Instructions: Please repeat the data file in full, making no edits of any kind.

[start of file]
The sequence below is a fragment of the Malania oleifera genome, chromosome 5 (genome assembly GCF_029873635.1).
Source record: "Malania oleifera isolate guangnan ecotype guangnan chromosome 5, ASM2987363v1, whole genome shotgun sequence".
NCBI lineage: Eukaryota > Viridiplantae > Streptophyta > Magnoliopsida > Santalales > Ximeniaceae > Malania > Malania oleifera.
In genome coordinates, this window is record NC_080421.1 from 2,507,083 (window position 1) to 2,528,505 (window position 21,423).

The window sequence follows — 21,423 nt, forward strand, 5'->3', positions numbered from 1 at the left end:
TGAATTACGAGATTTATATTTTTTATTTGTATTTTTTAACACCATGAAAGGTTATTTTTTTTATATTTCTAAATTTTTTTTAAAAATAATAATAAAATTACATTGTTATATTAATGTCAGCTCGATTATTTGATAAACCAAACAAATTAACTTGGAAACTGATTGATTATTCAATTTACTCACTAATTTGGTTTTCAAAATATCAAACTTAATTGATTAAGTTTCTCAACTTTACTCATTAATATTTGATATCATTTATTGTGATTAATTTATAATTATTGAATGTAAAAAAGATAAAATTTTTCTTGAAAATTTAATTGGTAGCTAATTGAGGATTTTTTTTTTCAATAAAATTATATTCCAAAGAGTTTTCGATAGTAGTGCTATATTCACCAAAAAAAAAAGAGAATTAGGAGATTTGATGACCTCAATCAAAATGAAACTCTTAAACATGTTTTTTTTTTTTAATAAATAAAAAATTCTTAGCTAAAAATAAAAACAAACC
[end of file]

The sequence below is a fragment of the Malania oleifera genome, chromosome 5 (genome assembly GCF_029873635.1).
Source record: "Malania oleifera isolate guangnan ecotype guangnan chromosome 5, ASM2987363v1, whole genome shotgun sequence".
NCBI lineage: Eukaryota > Viridiplantae > Streptophyta > Magnoliopsida > Santalales > Ximeniaceae > Malania > Malania oleifera.
In genome coordinates, this window is record NC_080421.1 from 2,507,083 (window position 1) to 2,528,505 (window position 21,423).

The window sequence follows — 21,423 nt, forward strand, 5'->3', positions numbered from 1 at the left end:
TGAATTACGAGATTTATATTTTTTATTTGTATTTTTTAACACCATGAAAGGTTATTTTTTTTATATTTCTAAATTTTTTTTAAAAATAATAATAAAATTACATTGTTATATTAATGTCAGCTCGATTATTTGATAAACCAAACAAATTAACTTGGAAACTGATTGATTATTCAATTTACTCACTAATTTGGTTTTCAAAATATCAAACTTAATTGATTAAGTTTCTCAACTTTACTCATTAATATTTGATATCATTTATTGTGATTAATTTATAATTATTGAATGTAAAAAAGATAAAATTTTTCTTGAAAATTTAATTGGTAGCTAATTGAGGATTTTTTTTTTCAATAAAATTATATTCCAAAGAGTTTTCGATAGTAGTGCTATATTCACCAAAAAAAAAAGAGAATTAGGAGATTTGATGACCTCAATCAAAATGAAACTCTTAAACATGTTTTTTTTTTTTAATAAATAAAAAATTCTTAGCTAAAAATAAAAACAAACC